Many of our FWRI colleagues, especially those in the harmful algal bloom, fish health, fisheries, marine turtles and manatee groups, have been working exceptionally hard responding to this event. We have thrown everything we have at it. Weary but committed staff continue to work in labs, on beaches, in trucks, boats and planes collecting important information that will improve our understanding of red tides and prepare us for future blooms. I am extremely proud of the work they have done responding to this event – working long hours often in very difficult conditions. They have handled contentious interactions with the public and local governments with professionalism and courtesy. Most importantly, they have prioritized safety and the integrity of the data and information collected.
Red tide has been with us for centuries and will be with us in the future. The red tide organism is particularly adept at using any nutrients that may be available. In the current red tide we have documented highly concentrated blooms in many areas with little to no man-made nutrient pollution.
However, when red tides move inshore they can use nutrients that are more abundant in our estuaries, including those that may stem from agricultural, domestic, municipal or stormwater sources. These man-made nutrients do not cause red tides but may contribute to their persistence inshore. It is important to note that, even in the absence of a connection to red tide, there are numerous reasons to manage the input of excess nutrients into our coastal waters which can be detrimental to seagrass meadows and the fisheries they support.
The site and stench of millions of dead fish on our beaches is disturbing and disconcerting but it is an experience we share with Floridians of 1946, when the state’s population was about a tenth of what it is today, and the native cultures that occupied our region for thousands of years. Our world-class fisheries have evolved and adapted to red tides and have shown tremendous resilience after previous severe events. There are situations, such as residential canals and waters near aquaculture operations, where treatment and control of red tides may be feasible. This is an active area of testing led by scientists at Mote Marine Laboratory and the Woods Hole Oceanographic Institute involving clays, ozone and other techniques.
While the factors influencing red tide formation and severity are complex and large scale, our science is at a tipping point aided by state of the art technology that will result in improved forecasting abilities to inform Floridians and visitors to our state. Red tide blooms will persist, but we have an awesome team and we will be ready.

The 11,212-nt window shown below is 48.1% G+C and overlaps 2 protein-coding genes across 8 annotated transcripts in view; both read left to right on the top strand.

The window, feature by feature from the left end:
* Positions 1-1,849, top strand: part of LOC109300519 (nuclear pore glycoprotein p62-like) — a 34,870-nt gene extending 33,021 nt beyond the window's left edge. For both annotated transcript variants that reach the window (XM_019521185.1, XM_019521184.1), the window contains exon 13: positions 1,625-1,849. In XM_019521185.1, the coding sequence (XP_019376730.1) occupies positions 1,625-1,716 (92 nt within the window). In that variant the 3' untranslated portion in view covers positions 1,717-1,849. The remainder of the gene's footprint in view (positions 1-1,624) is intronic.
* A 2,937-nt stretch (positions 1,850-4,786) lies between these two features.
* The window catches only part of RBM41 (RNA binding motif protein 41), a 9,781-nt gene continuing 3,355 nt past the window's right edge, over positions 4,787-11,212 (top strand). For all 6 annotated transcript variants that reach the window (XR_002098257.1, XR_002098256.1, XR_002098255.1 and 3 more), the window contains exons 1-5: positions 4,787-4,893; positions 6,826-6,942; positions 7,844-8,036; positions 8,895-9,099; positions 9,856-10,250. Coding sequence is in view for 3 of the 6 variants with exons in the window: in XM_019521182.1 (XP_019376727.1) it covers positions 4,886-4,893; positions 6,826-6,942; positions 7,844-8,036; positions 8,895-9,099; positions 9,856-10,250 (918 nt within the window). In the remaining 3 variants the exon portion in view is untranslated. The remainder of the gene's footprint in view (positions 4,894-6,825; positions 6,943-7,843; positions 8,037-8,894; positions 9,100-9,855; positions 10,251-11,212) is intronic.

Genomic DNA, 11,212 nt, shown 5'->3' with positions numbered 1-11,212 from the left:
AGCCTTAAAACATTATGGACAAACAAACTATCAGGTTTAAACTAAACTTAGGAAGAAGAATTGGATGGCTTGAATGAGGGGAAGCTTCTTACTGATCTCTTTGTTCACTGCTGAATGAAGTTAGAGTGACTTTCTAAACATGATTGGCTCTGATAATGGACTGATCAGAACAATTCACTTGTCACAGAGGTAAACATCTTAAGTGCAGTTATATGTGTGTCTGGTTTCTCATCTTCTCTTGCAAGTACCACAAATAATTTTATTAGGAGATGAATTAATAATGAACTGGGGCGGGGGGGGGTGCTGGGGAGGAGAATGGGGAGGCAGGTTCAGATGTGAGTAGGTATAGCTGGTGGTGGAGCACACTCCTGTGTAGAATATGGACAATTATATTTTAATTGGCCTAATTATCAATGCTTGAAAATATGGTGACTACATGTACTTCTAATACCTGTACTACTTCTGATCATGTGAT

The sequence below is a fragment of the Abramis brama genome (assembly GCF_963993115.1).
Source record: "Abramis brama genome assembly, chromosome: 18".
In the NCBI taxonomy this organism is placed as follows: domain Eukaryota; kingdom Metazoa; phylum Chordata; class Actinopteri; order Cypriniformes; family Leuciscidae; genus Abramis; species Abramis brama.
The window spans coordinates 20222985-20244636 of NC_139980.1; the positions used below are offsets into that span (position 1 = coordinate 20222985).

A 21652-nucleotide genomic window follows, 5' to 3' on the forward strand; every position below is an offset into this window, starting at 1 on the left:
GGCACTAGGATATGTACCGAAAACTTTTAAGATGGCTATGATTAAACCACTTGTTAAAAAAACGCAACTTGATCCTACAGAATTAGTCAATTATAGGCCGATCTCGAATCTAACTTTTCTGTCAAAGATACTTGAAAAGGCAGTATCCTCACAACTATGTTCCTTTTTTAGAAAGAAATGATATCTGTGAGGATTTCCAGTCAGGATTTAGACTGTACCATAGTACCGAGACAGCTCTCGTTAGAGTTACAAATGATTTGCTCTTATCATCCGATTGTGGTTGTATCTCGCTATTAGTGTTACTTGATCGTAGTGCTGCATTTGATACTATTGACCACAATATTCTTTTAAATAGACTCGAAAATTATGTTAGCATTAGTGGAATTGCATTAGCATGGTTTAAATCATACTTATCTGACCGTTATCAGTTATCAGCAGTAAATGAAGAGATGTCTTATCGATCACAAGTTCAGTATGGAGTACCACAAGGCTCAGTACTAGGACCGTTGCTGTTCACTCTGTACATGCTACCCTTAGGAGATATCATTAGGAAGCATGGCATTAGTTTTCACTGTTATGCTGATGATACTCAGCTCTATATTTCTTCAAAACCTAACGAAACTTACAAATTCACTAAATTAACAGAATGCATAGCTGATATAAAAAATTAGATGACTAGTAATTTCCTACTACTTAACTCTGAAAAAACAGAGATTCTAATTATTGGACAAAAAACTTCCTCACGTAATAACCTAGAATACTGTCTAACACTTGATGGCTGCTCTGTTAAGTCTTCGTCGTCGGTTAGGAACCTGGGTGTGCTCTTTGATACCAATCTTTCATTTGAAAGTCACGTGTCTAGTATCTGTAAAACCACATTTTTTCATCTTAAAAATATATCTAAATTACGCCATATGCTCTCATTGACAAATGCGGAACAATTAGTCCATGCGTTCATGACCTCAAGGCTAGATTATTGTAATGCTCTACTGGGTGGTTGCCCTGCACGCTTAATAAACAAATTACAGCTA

Friends of South Walton Sea Turtles would like to thank the Seaside Neighborhood School for inviting our team back for the 5th Annual Seaside Neighborhood School Mentoring Program on Wednesday, October 17th. It was wonderful to work with our 25 5th grade students as they learned about the Sea Turtles that nest on our beaches and participated in the turtle obstacle course, digging a nest, and beach clean up. The students were all eager to learn and a pleasure to work with. We also want to thank our Volunteer Beach Ambassadors who assisted in the program. It was a great classroom experience and a fun morning on the beach. See you all next year! ... See MoreSee Less
Walton County, International Coastal Cleanup was a success and the numbers prove it. We had 163 adults and 219 students participate at 5 different locations across our beaches. The trash collected was amazing. The International Coastal Cleanup provided forms for us that accounted for 38 categories of debris. The following are the top 5 items found in Walton County and the total collected for each: Cigarette Butts 5,207 Micro Plastics 3,459 Plastic Bottle Caps 2,062 Straws/Stirrers 924 Food Wrappers 908 GREAT job Volunteers!
I would like to take this opportunity to thank TDC Director, Jay Tusa and the Director of Beach Operations, Brian Kellenberger for sponsoring this event by providing Puffer T-shirts for all of the volunteers and staff support to manage the trash collected. In addition, I want to thank all of our volunteers and students who came out and gave time on a busy Saturday to serve their county. It was a positive and productive event and your time was greatly appreciated.
Mark your calendars now for Saturday, September 21st, 2019 and we’ll do it all over again. In the meantime, let’s all practice #cleandarkflat. You can do your part to preserve our beaches by picking up and carrying trash to beach side receptacles for disposal, turning off lights not needed and closing window shades in your condo/home if it can be seen from the beach, and filling in your holes and flattening your sand art before leaving the beach for the day. This helps preserve and care for our Sea Turtles, Marine Life, and Shore Birds who call this environment their home.